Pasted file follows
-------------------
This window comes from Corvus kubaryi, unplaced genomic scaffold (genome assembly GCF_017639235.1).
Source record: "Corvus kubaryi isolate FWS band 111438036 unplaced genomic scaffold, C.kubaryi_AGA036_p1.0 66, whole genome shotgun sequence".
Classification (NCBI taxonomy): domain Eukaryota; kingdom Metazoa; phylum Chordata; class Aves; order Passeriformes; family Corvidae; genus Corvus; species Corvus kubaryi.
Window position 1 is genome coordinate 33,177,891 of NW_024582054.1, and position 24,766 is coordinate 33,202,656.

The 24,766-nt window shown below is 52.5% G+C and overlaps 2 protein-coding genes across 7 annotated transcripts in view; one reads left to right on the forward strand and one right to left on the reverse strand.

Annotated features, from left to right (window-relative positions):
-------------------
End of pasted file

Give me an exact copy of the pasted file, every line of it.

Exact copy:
This window comes from Corvus kubaryi, unplaced genomic scaffold (genome assembly GCF_017639235.1).
Source record: "Corvus kubaryi isolate FWS band 111438036 unplaced genomic scaffold, C.kubaryi_AGA036_p1.0 66, whole genome shotgun sequence".
Classification (NCBI taxonomy): domain Eukaryota; kingdom Metazoa; phylum Chordata; class Aves; order Passeriformes; family Corvidae; genus Corvus; species Corvus kubaryi.
Window position 1 is genome coordinate 33,177,891 of NW_024582054.1, and position 24,766 is coordinate 33,202,656.

The 24,766-nt window shown below is 52.5% G+C and overlaps 2 protein-coding genes across 7 annotated transcripts in view; one reads left to right on the forward strand and one right to left on the reverse strand.

Annotated features, from left to right (window-relative positions):